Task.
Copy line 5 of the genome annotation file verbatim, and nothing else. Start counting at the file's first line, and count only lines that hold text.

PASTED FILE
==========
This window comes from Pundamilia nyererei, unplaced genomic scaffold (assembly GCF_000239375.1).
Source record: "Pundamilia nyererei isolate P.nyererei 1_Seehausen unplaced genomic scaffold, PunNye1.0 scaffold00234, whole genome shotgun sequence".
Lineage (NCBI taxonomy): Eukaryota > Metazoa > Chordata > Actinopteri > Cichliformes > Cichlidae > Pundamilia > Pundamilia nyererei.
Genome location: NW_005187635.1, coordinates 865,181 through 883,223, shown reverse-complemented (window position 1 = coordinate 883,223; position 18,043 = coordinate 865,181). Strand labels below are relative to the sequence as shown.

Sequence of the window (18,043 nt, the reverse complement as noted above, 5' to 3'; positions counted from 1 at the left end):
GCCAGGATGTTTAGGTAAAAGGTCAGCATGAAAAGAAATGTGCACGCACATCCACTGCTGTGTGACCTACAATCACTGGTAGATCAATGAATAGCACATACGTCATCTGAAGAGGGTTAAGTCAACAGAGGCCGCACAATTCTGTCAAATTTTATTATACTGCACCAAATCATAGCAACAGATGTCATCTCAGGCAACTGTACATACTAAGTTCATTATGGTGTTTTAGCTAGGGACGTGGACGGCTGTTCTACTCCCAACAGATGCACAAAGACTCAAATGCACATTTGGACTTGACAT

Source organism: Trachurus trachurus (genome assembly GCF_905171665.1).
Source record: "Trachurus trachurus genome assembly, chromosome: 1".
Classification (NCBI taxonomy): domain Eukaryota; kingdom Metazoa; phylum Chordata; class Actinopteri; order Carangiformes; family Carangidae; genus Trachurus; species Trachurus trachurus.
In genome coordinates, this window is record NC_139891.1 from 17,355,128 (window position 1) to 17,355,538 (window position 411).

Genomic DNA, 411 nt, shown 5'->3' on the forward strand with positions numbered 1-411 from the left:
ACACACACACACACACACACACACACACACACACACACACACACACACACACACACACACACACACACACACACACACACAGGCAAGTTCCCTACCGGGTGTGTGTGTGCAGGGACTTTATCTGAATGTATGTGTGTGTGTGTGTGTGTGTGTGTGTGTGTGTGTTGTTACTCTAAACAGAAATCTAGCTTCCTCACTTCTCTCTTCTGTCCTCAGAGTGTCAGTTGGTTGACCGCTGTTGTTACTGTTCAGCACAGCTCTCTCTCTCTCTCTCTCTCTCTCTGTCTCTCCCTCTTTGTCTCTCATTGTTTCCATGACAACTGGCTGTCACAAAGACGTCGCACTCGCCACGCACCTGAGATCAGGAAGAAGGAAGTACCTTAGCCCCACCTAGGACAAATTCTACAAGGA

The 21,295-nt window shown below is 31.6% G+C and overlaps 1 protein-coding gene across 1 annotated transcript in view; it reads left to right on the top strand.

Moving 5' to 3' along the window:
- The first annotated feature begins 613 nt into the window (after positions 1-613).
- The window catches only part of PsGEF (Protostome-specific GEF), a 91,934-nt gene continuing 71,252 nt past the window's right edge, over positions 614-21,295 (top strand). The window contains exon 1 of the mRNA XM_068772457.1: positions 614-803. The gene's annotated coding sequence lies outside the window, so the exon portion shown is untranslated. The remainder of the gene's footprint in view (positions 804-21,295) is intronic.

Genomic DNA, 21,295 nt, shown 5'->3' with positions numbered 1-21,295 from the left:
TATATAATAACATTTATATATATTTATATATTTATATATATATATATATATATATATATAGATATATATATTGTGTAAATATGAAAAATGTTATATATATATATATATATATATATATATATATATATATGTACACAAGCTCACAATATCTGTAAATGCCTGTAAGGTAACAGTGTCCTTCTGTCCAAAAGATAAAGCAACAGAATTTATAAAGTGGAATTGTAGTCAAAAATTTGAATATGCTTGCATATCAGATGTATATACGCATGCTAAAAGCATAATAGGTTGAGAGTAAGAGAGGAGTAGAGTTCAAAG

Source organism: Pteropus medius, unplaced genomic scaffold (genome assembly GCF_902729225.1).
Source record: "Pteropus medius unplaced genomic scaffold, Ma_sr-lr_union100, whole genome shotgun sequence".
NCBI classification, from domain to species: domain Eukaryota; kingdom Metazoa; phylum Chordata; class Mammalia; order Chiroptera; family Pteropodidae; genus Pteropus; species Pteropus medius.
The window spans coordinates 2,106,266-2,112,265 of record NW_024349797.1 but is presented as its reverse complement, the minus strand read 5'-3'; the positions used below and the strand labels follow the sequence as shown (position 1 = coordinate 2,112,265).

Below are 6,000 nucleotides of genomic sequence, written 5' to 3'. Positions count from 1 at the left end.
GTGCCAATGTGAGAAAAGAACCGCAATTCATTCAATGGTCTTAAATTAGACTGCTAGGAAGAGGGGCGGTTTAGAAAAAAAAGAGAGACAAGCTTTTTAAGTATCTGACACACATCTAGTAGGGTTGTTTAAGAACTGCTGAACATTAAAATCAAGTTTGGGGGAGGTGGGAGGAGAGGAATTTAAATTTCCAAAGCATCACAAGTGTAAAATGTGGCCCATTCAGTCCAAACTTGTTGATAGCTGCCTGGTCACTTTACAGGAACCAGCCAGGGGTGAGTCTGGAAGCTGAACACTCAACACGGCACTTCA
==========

Sequence of the window (18,043 nt, the reverse complement as noted above, 5' to 3'; positions counted from 1 at the left end):